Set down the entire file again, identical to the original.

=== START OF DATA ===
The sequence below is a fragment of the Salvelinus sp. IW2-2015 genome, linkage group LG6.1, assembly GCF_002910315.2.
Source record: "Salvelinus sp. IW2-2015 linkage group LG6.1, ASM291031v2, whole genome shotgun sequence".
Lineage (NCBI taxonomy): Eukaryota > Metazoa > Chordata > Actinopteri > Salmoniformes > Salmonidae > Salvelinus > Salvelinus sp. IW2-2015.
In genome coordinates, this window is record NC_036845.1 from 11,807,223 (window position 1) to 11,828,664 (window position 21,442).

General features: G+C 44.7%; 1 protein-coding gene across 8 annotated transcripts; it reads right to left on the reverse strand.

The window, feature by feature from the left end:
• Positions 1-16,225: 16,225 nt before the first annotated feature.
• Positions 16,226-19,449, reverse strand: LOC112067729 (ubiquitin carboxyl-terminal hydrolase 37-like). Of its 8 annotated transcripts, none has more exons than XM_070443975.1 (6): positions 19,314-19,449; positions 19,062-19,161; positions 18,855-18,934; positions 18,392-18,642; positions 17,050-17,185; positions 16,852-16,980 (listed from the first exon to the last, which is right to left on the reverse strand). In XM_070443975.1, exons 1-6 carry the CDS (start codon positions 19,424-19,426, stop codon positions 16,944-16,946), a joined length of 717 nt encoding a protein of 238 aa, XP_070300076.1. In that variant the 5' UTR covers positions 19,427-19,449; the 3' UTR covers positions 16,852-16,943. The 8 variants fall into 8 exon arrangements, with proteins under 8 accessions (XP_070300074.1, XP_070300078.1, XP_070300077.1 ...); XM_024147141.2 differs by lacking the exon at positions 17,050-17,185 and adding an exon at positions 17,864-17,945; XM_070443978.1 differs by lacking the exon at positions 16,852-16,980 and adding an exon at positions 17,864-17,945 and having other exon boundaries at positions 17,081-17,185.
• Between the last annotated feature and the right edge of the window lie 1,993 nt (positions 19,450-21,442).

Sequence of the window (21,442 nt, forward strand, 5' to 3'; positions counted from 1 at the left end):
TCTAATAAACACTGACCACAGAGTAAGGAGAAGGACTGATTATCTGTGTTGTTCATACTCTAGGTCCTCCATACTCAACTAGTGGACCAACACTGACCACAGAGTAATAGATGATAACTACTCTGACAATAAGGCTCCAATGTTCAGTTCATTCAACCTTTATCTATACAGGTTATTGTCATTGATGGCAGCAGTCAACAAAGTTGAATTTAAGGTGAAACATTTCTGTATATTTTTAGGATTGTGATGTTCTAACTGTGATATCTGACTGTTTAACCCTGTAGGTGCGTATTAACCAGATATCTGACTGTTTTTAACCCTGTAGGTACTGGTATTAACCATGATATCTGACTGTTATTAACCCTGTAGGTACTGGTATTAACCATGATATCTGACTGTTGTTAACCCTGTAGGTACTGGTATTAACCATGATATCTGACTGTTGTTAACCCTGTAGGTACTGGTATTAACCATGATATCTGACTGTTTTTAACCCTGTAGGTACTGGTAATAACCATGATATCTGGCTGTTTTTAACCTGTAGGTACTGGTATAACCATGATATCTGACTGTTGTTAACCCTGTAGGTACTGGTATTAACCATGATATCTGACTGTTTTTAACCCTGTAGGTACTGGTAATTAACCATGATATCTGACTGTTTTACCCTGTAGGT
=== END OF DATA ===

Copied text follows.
The sequence below is a fragment of the Salvelinus sp. IW2-2015 genome, linkage group LG6.1, assembly GCF_002910315.2.
Source record: "Salvelinus sp. IW2-2015 linkage group LG6.1, ASM291031v2, whole genome shotgun sequence".
Lineage (NCBI taxonomy): Eukaryota > Metazoa > Chordata > Actinopteri > Salmoniformes > Salmonidae > Salvelinus > Salvelinus sp. IW2-2015.
In genome coordinates, this window is record NC_036845.1 from 11,807,223 (window position 1) to 11,828,664 (window position 21,442).

General features: G+C 44.7%; 1 protein-coding gene across 8 annotated transcripts; it reads right to left on the reverse strand.

The window, feature by feature from the left end:
• Positions 1-16,225: 16,225 nt before the first annotated feature.
• Positions 16,226-19,449, reverse strand: LOC112067729 (ubiquitin carboxyl-terminal hydrolase 37-like). Of its 8 annotated transcripts, none has more exons than XM_070443975.1 (6): positions 19,314-19,449; positions 19,062-19,161; positions 18,855-18,934; positions 18,392-18,642; positions 17,050-17,185; positions 16,852-16,980 (listed from the first exon to the last, which is right to left on the reverse strand). In XM_070443975.1, exons 1-6 carry the CDS (start codon positions 19,424-19,426, stop codon positions 16,944-16,946), a joined length of 717 nt encoding a protein of 238 aa, XP_070300076.1. In that variant the 5' UTR covers positions 19,427-19,449; the 3' UTR covers positions 16,852-16,943. The 8 variants fall into 8 exon arrangements, with proteins under 8 accessions (XP_070300074.1, XP_070300078.1, XP_070300077.1 ...); XM_024147141.2 differs by lacking the exon at positions 17,050-17,185 and adding an exon at positions 17,864-17,945; XM_070443978.1 differs by lacking the exon at positions 16,852-16,980 and adding an exon at positions 17,864-17,945 and having other exon boundaries at positions 17,081-17,185.
• Between the last annotated feature and the right edge of the window lie 1,993 nt (positions 19,450-21,442).

Sequence of the window (21,442 nt, forward strand, 5' to 3'; positions counted from 1 at the left end):
TCTAATAAACACTGACCACAGAGTAAGGAGAAGGACTGATTATCTGTGTTGTTCATACTCTAGGTCCTCCATACTCAACTAGTGGACCAACACTGACCACAGAGTAATAGATGATAACTACTCTGACAATAAGGCTCCAATGTTCAGTTCATTCAACCTTTATCTATACAGGTTATTGTCATTGATGGCAGCAGTCAACAAAGTTGAATTTAAGGTGAAACATTTCTGTATATTTTTAGGATTGTGATGTTCTAACTGTGATATCTGACTGTTTAACCCTGTAGGTGCGTATTAACCAGATATCTGACTGTTTTTAACCCTGTAGGTACTGGTATTAACCATGATATCTGACTGTTATTAACCCTGTAGGTACTGGTATTAACCATGATATCTGACTGTTGTTAACCCTGTAGGTACTGGTATTAACCATGATATCTGACTGTTGTTAACCCTGTAGGTACTGGTATTAACCATGATATCTGACTGTTTTTAACCCTGTAGGTACTGGTAATAACCATGATATCTGGCTGTTTTTAACCTGTAGGTACTGGTATAACCATGATATCTGACTGTTGTTAACCCTGTAGGTACTGGTATTAACCATGATATCTGACTGTTTTTAACCCTGTAGGTACTGGTAATTAACCATGATATCTGACTGTTTTACCCTGTAGGT